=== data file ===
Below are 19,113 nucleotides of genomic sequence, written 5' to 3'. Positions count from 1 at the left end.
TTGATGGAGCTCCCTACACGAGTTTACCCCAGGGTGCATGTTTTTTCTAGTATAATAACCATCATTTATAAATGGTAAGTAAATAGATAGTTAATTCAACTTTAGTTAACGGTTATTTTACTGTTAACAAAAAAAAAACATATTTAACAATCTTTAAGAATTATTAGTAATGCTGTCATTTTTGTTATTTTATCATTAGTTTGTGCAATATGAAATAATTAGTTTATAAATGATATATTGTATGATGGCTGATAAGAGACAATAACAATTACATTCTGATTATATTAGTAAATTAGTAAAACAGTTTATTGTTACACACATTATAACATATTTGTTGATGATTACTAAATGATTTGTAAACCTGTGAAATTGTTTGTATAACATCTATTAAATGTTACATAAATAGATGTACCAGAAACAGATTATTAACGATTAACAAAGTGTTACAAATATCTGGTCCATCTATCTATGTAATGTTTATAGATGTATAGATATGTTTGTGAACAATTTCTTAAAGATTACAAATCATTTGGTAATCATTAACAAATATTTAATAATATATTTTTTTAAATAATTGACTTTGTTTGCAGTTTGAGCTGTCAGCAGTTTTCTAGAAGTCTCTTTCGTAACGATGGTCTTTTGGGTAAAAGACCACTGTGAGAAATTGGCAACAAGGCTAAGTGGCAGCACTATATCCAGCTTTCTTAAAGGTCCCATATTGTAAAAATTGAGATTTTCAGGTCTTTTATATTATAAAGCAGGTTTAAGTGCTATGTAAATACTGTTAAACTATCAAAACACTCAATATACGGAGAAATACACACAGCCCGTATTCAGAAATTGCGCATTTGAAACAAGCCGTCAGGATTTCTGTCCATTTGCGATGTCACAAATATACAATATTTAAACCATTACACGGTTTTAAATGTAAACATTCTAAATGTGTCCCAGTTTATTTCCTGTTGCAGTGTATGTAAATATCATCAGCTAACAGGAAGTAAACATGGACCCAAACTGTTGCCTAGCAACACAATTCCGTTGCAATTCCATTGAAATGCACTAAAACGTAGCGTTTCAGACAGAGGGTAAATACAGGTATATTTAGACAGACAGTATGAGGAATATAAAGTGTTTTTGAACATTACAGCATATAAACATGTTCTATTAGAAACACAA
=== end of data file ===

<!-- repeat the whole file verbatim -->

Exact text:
Below are 19,113 nucleotides of genomic sequence, written 5' to 3'. Positions count from 1 at the left end.
TTGATGGAGCTCCCTACACGAGTTTACCCCAGGGTGCATGTTTTTTCTAGTATAATAACCATCATTTATAAATGGTAAGTAAATAGATAGTTAATTCAACTTTAGTTAACGGTTATTTTACTGTTAACAAAAAAAAAACATATTTAACAATCTTTAAGAATTATTAGTAATGCTGTCATTTTTGTTATTTTATCATTAGTTTGTGCAATATGAAATAATTAGTTTATAAATGATATATTGTATGATGGCTGATAAGAGACAATAACAATTACATTCTGATTATATTAGTAAATTAGTAAAACAGTTTATTGTTACACACATTATAACATATTTGTTGATGATTACTAAATGATTTGTAAACCTGTGAAATTGTTTGTATAACATCTATTAAATGTTACATAAATAGATGTACCAGAAACAGATTATTAACGATTAACAAAGTGTTACAAATATCTGGTCCATCTATCTATGTAATGTTTATAGATGTATAGATATGTTTGTGAACAATTTCTTAAAGATTACAAATCATTTGGTAATCATTAACAAATATTTAATAATATATTTTTTTAAATAATTGACTTTGTTTGCAGTTTGAGCTGTCAGCAGTTTTCTAGAAGTCTCTTTCGTAACGATGGTCTTTTGGGTAAAAGACCACTGTGAGAAATTGGCAACAAGGCTAAGTGGCAGCACTATATCCAGCTTTCTTAAAGGTCCCATATTGTAAAAATTGAGATTTTCAGGTCTTTTATATTATAAAGCAGGTTTAAGTGCTATGTAAATACTGTTAAACTATCAAAACACTCAATATACGGAGAAATACACACAGCCCGTATTCAGAAATTGCGCATTTGAAACAAGCCGTCAGGATTTCTGTCCATTTGCGATGTCACAAATATACAATATTTAAACCATTACACGGTTTTAAATGTAAACATTCTAAATGTGTCCCAGTTTATTTCCTGTTGCAGTGTATGTAAATATCATCAGCTAACAGGAAGTAAACATGGACCCAAACTGTTGCCTAGCAACACAATTCCGTTGCAATTCCATTGAAATGCACTAAAACGTAGCGTTTCAGACAGAGGGTAAATACAGGTATATTTAGACAGACAGTATGAGGAATATAAAGTGTTTTTGAACATTACAGCATATAAACATGTTCTATTAGAAACACAA